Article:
Are we harnessing the power of the sun? With the success of rooftop solar and other initiatives, we’re beginning to head in the right direction.

Solar success has come from unexpected quarters. For example, Germany is probably not the first country that comes to mind when you think of sunshine, but we can follow Germany’s lead. It’s the world’s biggest small-scale photo-voltaic user with an installed capacity of 32 gigawatts, and 60 percent of capacity is from solar panels that are installed on people’s roofs.

Germany also launched a 100,000 rooftops program, which provided concessional, 10-year loans along with attractive feed-in tariffs to further incentivize households to participate. This was soon after the success of its pilot 1,000 rooftops program, which created the right incentives and targets were achieved a year ahead of schedule – in 2003.

Germany, Japan and the U.S. state of California are fulfilling their strong solar power potential, and we could all learn from their examples – especially nations that haven’t yet explored the proven promise of solar.

Statistics like these convince me that there is so much more we can and must do. I’m heartened that progress in India has been steady, with successes that prove the country is ready for more.

Solar success in India

Wheeling my suitcase in and out of Delhi International Airport a couple of times a month, I can’t help but marvel at the beautiful yoga hand poses honoring the sun at the arrivals hall. Most ancient cultures and civilizations knew the power of the sun for their people.

Support for rooftop solar PPP projects in India illustrates how far progress on solar has come – as well as where it’s heading. Gujarat State in India certainly does, and we see this in part through its adoption of rooftop solar initiatives.

Households in Gandhinagar in Gujarat are enjoying additional incomes from renting their roofs to grid-connected panels. The more power these citizens generate, the more money they earn. This translates into new behavior patterns: cleaning the panels often and removing the laundry put out to dry in the sun to avoid creating shadows (through a “generation-based incentive”).

The pioneering Rooftop Solar Program in Gujarat is an example of how governments can partner with the private sector through a well-structured PPP to develop a sustainable, replicable model to implement rooftop solar PV systems. The new publication Partnerships IQ: Rooftop Solar Public-Private Partnerships in India explores this in great detail, outlining legislative and regulatory processes alongside technical specifications.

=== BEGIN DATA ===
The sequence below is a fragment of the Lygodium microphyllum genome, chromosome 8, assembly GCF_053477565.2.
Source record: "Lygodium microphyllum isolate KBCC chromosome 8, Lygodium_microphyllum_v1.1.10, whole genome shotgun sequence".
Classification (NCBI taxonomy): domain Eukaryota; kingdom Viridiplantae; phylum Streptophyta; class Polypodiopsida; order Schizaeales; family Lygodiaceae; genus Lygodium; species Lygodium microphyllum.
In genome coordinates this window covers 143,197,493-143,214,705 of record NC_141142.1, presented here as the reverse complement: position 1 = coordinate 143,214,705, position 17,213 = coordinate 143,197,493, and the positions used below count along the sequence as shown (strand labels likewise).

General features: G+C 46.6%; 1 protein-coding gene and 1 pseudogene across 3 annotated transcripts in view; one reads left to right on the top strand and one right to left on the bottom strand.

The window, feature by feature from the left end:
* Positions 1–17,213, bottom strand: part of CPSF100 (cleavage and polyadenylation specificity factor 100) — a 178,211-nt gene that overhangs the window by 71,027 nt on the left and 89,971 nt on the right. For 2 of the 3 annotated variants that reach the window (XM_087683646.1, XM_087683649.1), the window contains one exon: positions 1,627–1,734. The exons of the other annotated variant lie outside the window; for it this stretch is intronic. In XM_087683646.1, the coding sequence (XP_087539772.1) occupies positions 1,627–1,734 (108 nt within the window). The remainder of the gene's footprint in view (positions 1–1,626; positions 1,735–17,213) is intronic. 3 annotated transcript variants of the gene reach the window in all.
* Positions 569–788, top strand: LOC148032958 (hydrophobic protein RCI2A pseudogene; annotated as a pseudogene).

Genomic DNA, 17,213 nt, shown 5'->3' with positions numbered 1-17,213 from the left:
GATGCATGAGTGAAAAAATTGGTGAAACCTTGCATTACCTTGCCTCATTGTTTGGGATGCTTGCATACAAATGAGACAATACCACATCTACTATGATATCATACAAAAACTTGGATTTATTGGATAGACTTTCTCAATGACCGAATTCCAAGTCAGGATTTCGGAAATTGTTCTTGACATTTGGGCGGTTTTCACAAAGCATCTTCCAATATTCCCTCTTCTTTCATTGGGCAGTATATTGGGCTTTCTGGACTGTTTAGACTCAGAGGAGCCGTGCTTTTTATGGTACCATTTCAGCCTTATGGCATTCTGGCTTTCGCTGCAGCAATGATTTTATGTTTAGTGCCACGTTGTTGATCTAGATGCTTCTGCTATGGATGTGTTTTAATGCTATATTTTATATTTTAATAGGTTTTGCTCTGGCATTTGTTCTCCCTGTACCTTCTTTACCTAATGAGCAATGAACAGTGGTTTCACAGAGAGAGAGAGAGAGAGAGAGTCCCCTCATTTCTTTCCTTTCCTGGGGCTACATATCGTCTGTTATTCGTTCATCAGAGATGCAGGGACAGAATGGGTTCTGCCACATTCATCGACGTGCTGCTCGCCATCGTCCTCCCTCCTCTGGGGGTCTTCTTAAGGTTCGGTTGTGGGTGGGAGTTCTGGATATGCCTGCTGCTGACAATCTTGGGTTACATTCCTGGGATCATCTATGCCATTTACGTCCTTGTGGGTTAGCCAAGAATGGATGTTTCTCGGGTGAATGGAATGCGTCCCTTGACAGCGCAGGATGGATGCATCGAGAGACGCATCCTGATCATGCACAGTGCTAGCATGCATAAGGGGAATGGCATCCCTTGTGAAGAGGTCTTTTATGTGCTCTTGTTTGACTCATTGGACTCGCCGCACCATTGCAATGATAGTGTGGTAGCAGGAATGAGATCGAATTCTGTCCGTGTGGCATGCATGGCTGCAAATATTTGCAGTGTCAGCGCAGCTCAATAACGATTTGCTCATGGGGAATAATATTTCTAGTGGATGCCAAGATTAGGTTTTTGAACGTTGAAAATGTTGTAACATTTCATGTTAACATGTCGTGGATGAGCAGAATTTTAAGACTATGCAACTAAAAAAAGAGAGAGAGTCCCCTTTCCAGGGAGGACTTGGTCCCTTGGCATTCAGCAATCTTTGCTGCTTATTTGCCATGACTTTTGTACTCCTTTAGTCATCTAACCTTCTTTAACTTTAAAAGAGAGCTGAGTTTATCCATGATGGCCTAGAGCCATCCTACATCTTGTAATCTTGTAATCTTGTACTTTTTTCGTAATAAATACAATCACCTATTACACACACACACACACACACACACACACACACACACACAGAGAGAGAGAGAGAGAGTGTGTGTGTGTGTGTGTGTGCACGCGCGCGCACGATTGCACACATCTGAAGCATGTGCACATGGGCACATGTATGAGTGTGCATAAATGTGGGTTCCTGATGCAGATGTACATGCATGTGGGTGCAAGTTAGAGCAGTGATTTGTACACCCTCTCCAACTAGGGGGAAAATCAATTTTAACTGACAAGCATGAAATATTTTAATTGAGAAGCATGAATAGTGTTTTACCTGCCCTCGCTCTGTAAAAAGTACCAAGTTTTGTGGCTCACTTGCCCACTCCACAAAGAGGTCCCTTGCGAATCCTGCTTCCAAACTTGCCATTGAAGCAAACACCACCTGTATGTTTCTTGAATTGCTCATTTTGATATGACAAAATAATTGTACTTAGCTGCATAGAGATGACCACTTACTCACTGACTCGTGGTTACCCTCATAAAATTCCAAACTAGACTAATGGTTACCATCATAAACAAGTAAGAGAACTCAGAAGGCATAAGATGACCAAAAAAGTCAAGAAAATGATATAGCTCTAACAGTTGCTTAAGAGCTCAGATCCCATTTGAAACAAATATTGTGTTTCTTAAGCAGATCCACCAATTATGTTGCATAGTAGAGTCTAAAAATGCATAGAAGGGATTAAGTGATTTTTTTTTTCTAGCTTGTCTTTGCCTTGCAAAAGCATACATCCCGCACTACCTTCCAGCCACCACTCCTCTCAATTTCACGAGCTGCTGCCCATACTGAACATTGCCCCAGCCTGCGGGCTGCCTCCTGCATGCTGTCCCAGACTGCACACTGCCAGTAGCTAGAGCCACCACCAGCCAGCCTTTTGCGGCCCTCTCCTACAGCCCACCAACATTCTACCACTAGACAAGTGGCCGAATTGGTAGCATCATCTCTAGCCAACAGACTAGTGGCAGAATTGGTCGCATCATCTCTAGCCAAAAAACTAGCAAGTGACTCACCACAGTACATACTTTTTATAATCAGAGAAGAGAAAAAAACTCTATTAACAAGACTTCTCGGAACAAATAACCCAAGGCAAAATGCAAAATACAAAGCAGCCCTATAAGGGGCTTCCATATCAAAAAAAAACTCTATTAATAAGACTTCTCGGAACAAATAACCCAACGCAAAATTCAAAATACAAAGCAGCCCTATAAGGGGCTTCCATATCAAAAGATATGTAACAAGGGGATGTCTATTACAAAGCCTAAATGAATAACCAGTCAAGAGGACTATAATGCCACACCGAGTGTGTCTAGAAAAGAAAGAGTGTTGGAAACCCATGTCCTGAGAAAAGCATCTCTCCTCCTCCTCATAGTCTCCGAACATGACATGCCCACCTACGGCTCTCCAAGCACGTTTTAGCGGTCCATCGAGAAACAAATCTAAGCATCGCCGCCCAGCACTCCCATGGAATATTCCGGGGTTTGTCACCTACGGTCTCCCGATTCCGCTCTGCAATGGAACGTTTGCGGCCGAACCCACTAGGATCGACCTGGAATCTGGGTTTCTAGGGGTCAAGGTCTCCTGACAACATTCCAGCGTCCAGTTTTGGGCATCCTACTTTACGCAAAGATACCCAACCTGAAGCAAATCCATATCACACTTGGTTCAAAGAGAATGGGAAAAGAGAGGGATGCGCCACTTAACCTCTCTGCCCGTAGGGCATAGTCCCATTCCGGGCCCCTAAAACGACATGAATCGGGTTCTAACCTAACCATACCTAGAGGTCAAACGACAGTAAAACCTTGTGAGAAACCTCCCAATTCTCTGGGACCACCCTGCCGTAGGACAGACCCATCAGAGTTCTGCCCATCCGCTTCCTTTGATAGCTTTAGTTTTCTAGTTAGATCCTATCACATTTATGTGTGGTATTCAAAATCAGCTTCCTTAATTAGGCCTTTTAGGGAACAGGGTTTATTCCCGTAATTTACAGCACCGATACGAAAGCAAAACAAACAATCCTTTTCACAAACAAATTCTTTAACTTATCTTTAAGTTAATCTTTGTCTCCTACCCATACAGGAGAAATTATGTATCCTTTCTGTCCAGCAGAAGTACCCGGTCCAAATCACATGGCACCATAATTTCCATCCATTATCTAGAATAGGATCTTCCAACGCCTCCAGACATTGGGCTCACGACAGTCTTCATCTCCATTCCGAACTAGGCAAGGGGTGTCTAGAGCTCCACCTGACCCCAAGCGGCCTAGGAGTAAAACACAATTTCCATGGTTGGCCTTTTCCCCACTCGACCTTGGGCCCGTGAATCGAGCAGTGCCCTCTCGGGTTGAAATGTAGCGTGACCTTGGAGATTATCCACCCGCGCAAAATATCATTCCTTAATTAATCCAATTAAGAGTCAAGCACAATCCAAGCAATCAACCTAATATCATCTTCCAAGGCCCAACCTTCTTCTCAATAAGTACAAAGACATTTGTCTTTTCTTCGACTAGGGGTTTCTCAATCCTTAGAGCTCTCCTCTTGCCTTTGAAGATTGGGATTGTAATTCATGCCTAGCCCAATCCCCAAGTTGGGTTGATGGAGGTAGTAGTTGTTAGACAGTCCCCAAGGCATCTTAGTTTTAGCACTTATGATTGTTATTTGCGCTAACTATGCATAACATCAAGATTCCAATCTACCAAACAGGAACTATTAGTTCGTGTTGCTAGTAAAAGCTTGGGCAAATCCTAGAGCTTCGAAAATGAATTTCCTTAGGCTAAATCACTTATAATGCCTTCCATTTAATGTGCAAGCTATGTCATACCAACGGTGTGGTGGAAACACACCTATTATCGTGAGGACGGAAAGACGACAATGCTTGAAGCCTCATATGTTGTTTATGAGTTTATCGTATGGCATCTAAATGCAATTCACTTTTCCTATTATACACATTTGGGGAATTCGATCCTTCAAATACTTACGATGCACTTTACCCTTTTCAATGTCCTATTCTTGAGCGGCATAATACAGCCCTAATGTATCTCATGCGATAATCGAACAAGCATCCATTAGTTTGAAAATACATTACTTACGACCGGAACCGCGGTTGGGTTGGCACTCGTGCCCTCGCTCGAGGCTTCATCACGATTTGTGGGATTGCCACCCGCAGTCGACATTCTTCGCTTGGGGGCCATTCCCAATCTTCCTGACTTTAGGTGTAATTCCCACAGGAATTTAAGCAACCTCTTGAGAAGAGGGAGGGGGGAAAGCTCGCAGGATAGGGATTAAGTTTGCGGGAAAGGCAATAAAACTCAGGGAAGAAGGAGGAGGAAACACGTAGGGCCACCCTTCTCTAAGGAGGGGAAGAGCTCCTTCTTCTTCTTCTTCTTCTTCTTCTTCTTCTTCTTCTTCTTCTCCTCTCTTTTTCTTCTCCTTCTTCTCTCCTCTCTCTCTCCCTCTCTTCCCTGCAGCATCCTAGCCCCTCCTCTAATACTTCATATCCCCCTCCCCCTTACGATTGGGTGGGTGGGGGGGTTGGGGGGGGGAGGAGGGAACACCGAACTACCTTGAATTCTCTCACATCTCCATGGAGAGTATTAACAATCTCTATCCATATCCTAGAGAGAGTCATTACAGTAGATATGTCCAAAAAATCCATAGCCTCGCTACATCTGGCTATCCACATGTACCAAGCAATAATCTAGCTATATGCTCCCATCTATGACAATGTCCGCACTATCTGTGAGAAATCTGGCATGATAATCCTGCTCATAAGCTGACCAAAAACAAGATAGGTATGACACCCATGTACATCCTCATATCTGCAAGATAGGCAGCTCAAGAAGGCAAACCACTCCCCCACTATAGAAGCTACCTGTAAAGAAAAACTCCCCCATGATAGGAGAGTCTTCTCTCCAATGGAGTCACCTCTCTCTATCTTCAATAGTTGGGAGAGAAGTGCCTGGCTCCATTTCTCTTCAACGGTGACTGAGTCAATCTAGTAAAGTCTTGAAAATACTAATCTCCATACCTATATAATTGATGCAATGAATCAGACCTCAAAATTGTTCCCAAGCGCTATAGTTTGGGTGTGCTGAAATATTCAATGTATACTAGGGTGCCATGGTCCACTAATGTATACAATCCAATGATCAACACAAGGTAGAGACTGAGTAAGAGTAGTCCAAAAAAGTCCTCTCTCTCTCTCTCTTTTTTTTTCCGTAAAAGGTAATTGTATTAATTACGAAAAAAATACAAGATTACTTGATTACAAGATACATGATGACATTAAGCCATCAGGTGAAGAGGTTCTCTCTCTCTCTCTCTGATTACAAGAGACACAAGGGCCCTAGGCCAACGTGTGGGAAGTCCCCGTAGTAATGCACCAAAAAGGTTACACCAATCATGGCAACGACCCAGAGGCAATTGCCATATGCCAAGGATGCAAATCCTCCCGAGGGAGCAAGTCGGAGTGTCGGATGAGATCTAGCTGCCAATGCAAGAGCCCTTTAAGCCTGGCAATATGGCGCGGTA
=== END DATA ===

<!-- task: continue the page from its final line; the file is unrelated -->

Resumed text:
solar-powered-lights_Dominic Sansoni_WBG

Learning by doing

Across the globe, we see several other ways to create incentives for households to participate in rooftop solar programs. In California, for example, savings in electricity bills for households or rooftop owners contributed to the success of its program. For rooftop owners, the key benefits from implementation of a rooftop solar system include the utilization of idle rooftop space to generate power, resulting in reduced electricity expenses, and/or additional revenues from the sale of power or from roof rentals. With the decrease in the cost of solar installations that we are seeing today, there is an opportunity for governments and private companies to come together and harness the power of the sun in innovative ways, like through grid-connected rooftop solar.

Three months ago, IFC’s Lighting Asia and its partners were awarded three coveted awards by the Rural Marketing Association of India for rural marketing/awareness campaign in India. This award was broadcast on Bloomberg TV in April.

It was an honor to be recognized for IFC’s work in the off-grid lighting program, which was created to address the energy needs of energy-starved communities in remote rural India while promoting local entrepreneurship and sustainable rural development.

Despite this, I feel we have barely started to scratch the surface when it comes to the opportunities (and challenges) in the rural off-grid markets. The experience of both the Lighting Asia/India program with rural communities demonstrates that emerging and innovative distribution models in off-grid renewable energy sector in India are important demonstration of what can be achieved. To keep up with the rising demand of a rapidly growing economy, there will have to be a breakthrough in scaling up these efforts exponentially.

We simply need to do more through large-scale ground mounted solar parks, grid-connected rooftop solar in urban areas, or off-grid lighting solutions to households in remote corners where the grid has not reached yet. There are several ways to do this, from public-private-partnerships to innovative rural marketing campaigns.

The challenge is to create scale by clustering individual efforts, the same way that the challenge of a great orchestra is to fuse the sounds of each individual instrument. When it works, the whole is much greater than the sum of its parts.

This article first appeared on the World Bank Group’s PPP blog.